The best stimulus package for the economy is time — period. The business cycle has to run its course and wipe out the bad business practices of the past. Unfortunately for most people, what began as a confidence crisis on Wall Street turned into the dried-up credit market virtually killing the rest of the economy. And what industry needs credit the most? The housing market. The only fix for the Wall Street induced recession is for the housing market to stabilize itself and this is going to take time.
Former Fed Chairman Greenspan alluded to this at a recent speech at the Economic Club of New York. Without a healthy housing market, the economy is dead in the water. And, with a lot of excess supply around, housing starts are going to take a hit.
Not surprisingly, recent data from the Commerce Department revealed that construction of new homes and apartments in January dropped almost 17% to a seasonally adjusted annual rate of 466,000 units. This was the slowest pace for housing starts in more than half a century of data collection.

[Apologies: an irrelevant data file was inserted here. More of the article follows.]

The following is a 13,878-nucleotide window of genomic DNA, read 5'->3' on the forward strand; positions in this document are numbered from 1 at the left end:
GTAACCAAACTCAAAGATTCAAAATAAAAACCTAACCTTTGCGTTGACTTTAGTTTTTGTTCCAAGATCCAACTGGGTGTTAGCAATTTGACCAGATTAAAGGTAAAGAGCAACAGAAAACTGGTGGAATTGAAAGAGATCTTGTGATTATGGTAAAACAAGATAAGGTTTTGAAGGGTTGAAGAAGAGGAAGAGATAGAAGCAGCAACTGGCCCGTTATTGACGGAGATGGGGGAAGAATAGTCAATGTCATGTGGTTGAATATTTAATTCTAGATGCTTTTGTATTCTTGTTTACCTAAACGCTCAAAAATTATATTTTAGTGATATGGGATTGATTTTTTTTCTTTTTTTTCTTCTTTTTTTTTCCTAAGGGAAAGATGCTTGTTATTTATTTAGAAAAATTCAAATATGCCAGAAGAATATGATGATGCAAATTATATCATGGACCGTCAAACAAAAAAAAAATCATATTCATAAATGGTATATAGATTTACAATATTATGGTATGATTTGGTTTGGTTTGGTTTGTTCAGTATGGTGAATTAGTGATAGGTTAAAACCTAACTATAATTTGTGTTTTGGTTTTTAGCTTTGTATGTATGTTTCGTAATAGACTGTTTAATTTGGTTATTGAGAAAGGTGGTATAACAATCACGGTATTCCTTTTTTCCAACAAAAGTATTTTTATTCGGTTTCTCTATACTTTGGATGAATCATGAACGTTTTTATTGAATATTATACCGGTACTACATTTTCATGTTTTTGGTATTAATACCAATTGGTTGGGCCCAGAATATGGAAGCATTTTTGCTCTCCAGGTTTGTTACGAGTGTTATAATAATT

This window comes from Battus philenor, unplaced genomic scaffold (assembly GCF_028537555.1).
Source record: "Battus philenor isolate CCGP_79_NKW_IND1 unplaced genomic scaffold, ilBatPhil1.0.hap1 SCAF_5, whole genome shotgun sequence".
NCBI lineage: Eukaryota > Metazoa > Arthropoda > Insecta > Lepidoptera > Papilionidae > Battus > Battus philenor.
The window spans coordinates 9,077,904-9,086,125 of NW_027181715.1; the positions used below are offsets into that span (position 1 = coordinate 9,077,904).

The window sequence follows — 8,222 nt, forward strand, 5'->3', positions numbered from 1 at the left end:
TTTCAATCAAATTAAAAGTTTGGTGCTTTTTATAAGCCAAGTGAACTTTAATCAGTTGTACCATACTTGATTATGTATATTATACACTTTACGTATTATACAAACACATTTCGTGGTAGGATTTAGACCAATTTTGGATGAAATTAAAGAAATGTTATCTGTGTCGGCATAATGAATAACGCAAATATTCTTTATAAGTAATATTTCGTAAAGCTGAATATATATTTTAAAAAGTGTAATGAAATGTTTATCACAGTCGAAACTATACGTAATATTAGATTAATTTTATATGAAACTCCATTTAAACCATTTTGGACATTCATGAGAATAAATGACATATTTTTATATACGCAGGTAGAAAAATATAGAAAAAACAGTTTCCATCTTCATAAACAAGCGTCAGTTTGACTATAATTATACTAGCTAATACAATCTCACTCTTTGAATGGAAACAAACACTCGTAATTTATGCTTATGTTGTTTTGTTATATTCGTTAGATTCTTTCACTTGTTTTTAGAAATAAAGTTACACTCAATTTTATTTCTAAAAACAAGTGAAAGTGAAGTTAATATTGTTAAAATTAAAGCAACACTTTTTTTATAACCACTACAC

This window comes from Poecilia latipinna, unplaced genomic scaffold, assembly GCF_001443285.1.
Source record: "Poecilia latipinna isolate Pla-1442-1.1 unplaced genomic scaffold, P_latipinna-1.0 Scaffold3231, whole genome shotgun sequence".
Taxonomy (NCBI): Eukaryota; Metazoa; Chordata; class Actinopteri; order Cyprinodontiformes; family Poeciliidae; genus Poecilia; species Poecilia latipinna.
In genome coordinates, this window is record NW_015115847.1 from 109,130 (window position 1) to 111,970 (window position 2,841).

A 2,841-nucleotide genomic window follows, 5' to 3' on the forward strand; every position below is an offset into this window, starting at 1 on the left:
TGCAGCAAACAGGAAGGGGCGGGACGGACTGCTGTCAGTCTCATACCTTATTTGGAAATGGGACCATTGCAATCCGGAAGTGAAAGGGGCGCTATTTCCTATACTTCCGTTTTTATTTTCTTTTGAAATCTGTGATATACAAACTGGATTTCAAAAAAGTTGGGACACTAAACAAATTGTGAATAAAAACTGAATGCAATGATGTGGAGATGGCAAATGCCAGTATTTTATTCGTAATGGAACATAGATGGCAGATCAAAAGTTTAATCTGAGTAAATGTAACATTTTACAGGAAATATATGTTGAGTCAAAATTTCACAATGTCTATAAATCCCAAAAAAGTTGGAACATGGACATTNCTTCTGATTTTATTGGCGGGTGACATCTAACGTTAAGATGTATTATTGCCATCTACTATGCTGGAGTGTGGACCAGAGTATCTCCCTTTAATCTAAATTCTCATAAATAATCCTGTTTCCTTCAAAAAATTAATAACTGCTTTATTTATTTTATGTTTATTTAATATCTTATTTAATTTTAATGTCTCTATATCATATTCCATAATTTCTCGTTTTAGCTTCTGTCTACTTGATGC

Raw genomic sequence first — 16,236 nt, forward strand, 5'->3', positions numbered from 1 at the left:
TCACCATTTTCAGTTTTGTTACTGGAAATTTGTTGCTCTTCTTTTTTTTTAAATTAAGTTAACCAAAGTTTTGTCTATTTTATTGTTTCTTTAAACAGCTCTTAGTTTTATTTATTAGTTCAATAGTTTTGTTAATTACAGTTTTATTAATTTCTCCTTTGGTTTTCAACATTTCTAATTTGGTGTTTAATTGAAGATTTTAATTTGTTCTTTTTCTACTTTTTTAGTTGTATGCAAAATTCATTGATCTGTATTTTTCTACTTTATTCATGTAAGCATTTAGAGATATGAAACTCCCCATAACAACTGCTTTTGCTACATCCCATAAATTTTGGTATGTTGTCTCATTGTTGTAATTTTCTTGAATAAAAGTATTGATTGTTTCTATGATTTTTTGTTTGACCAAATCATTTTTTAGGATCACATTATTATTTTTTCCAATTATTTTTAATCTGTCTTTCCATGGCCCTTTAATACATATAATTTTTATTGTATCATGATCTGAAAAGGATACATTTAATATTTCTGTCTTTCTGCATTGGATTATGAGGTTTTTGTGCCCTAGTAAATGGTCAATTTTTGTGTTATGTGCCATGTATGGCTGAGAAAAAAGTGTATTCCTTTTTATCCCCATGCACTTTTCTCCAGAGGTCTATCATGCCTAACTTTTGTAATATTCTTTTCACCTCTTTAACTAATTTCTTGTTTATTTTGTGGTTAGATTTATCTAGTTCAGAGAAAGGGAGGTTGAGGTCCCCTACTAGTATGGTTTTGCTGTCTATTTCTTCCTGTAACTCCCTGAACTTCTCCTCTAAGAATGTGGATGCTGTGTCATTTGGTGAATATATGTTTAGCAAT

Recent data showed that construction activity dropped 43% in the Northeast, 30% in the Midwest, 13% in the South and just over 6.0% in the West. One of the indicators of future construction activity, applications for building permits, dropped to a record low in January. The number dropped almost 5.0% to an annualized rate of 521,000 units.
As I’ve said, the situation will fix itself, but it’s going to take a lot of time. Eventually, the foreclosures will slow and demand will gradually eat away at the excess supply in the system. One big worry I have about a recovery in real estate is the fundamental backdrop currently being created that has the potential to generate enormous inflation down the road. If the rate of inflation gets out of control, the only way to fight it will be for the Fed to raise interest rates, killing off the very housing demand they are currently trying to save.
The very stimulus offered by the central bank and government (reduced interest rates and massive amounts of spending with borrowed money) has the potential to create the unintended consequence of prolonged economic malaise. In a free market economy, massive stimulus will likely create minimal recovery and massive inflation, which will in turn create minimal recovery. I’m really worried of the potential for a vicious cycle of economic mediocrity over the next decade.
There’s no doubt in my mind that the housing market is the major industry that needs to right itself before the rest of the economy can do so. Time, reasonable business practices, and a good dose of common sense will eventually turn the ship around. All three are required for the situation to work.